A few years ago, a group of UCLA anthropologists and archeologists conducted one of the most thorough studies of how people live in the United States. The study took 32 middle-class Los Angeles families and observed them as they went about their days, going beyond superficial notions of how people live and into the real nuts and bolts of daily home life. Out of this study came the book, “Life at Home in the 21st Century,” an unflinching look at the often harried state of the modern American family.
Blog post on WordPress by Ian Ford
Sept 3, 2013
Accessibility has historically been focused on creating more inclusive products and spaces for people with mobility disabilities. However in recent years there has been more of a focus on how to address sensory issues (i.e. Deaf Space.) We recently came across this fascinating blog post by Ian Ford, who lays out some of the guiding principles he believes are necessary for “autistic space.”
Ford talks about 5 levels of accessibility, movement/ getting there, sense/ being there, architecture/orienting oneself, communication and agency/autonomy. Ford argues that the Americans with Disabilities act deals primarily with the first level of movement, being able to physically access all necessary parts of a space.
The level of “sense/being there” requires a space that is free of loud noises, bright lights and bold patterns and textures which can create sensory overload and hinder someone’s ability to “be there” in the space comfortably. Ford also discusses some of the ways that architectural spaces can be designed to support “orientation,” even without requiring users to read written language. “Communication” features can help users understand and make themselves understood in a space, and may include descriptions that explain how to use that space. “Agency and autonomy” can be supported by service and programming considerations. The blog post is worth a read. What do you think, how often do we consider “deep accessibility” that goes further than issues of mobility and movement/getting there?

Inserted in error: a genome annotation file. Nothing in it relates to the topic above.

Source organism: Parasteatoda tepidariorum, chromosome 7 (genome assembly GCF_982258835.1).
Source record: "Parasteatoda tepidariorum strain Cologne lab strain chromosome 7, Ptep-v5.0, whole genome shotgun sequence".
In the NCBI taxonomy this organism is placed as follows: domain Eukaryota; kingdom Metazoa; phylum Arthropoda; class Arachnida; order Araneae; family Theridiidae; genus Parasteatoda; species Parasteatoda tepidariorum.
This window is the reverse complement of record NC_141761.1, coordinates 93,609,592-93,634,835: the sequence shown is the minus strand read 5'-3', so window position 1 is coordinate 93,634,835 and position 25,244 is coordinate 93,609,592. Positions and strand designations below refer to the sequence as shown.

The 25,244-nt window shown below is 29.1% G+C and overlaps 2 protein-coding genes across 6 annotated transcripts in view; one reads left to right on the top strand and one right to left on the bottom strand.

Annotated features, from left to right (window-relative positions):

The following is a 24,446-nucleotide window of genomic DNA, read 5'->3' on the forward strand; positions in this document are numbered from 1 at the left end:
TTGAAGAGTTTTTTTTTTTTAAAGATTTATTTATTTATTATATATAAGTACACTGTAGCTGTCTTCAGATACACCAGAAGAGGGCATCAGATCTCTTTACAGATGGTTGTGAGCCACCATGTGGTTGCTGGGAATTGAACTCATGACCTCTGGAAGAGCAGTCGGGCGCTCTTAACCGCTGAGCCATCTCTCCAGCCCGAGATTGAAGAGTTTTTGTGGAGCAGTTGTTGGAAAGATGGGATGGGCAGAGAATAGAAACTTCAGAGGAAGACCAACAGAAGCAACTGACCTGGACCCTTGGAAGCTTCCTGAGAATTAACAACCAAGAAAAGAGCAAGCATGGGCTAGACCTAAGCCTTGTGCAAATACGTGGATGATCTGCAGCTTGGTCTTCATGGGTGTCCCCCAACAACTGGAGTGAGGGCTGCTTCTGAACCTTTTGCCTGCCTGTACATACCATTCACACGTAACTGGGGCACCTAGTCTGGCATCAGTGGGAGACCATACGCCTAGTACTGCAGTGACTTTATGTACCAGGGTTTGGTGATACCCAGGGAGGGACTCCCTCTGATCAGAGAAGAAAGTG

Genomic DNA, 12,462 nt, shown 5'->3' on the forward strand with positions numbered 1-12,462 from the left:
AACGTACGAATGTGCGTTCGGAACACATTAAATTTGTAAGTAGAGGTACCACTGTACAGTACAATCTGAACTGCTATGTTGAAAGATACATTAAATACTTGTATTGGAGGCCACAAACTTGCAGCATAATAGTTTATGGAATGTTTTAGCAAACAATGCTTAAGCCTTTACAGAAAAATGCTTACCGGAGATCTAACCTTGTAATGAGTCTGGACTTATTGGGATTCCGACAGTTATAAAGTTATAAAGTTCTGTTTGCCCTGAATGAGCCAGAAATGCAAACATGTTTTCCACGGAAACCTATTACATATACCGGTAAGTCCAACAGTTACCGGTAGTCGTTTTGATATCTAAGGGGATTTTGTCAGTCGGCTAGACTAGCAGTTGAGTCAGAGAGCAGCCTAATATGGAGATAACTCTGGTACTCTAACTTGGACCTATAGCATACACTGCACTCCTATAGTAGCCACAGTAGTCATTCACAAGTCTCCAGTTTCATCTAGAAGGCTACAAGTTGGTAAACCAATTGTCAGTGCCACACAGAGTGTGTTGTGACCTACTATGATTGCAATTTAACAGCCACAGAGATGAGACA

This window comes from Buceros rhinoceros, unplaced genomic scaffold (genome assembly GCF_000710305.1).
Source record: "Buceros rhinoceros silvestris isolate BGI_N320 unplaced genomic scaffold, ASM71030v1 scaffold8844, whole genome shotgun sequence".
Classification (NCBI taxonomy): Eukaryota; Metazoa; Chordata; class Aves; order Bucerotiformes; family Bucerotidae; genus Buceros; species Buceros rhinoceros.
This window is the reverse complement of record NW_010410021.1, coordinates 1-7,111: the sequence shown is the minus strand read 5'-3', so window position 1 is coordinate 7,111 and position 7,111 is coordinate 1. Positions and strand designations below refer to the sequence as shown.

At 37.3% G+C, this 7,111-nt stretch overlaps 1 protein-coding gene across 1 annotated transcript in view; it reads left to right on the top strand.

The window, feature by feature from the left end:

In an astounding feat of endurance and perseverance, 32-year old Claire Lomas became the first paralyzed person to complete a marathon using the ReWalk, a bionic suit that allows any individual with lower body paralyses to stand, walk, and climb stairs. The London Marathon, sponsored by Virgin, is an annual marathon spanning 26 miles from Blackheath to Buckingham Palace with thousands of participants. It’s participants fees and donations go towards the chaarity of the runner’s choice. Walking around two miles a day, it took Lomas 16 days to complete with hundreds of fans, including her husband and thirteen month old child, cheering her on.